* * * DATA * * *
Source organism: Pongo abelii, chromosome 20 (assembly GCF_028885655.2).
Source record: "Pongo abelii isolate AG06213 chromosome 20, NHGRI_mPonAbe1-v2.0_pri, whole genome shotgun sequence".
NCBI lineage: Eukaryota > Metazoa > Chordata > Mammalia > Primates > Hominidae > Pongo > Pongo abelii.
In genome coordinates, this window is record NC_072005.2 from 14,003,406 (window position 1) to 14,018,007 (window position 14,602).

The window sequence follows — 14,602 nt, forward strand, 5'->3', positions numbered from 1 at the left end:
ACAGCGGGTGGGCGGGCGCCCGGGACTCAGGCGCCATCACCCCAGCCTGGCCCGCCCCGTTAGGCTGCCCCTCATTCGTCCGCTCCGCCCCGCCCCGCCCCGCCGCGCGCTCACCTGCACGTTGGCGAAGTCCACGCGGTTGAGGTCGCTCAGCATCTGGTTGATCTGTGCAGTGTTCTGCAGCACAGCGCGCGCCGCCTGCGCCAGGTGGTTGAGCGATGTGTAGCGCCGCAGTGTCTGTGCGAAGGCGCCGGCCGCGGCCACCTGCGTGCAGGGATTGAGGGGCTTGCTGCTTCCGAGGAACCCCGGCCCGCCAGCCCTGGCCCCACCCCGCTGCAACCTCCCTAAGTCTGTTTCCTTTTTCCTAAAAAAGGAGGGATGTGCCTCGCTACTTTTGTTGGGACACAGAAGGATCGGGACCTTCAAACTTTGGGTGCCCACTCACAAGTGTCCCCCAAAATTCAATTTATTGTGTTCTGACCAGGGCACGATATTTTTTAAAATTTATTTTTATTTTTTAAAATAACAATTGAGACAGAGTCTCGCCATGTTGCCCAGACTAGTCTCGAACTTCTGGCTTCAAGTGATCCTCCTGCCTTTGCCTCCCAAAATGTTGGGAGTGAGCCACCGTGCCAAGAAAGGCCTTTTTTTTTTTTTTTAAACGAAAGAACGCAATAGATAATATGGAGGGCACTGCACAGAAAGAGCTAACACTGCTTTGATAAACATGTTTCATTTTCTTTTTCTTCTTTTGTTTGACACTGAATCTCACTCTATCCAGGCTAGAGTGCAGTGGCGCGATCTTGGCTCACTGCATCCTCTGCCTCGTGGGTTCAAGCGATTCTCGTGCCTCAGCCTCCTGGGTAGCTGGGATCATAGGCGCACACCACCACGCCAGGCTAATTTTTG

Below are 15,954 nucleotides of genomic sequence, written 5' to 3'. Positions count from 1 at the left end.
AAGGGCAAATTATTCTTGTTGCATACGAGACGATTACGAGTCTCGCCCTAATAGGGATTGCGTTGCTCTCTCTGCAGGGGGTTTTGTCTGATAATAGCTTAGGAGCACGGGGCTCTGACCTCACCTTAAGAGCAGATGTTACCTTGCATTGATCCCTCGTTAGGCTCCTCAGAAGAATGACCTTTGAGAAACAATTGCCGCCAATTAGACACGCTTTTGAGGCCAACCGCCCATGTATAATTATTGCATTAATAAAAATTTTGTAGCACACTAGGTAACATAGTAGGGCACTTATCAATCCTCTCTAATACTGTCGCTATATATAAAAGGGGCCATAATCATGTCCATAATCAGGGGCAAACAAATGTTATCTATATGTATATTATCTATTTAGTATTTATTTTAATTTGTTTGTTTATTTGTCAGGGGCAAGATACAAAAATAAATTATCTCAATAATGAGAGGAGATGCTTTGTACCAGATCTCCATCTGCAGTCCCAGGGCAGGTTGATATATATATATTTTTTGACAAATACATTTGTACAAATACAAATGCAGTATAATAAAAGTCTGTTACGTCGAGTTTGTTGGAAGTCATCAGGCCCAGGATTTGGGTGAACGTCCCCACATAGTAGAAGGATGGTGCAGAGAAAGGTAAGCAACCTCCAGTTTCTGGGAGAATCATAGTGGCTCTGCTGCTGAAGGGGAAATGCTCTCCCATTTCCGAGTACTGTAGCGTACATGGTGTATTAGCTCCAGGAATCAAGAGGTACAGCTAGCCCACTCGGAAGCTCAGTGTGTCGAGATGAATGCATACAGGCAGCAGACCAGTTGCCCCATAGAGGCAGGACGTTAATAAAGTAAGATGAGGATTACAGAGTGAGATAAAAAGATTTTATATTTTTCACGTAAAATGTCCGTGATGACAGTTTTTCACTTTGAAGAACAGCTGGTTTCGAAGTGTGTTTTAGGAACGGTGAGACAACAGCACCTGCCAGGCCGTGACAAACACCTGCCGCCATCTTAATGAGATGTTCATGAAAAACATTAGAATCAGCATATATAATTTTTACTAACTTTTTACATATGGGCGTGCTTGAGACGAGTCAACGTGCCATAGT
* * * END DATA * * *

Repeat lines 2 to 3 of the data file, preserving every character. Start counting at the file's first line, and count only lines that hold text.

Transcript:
Source record: "Pongo abelii isolate AG06213 chromosome 20, NHGRI_mPonAbe1-v2.0_pri, whole genome shotgun sequence".
NCBI lineage: Eukaryota > Metazoa > Chordata > Mammalia > Primates > Hominidae > Pongo > Pongo abelii.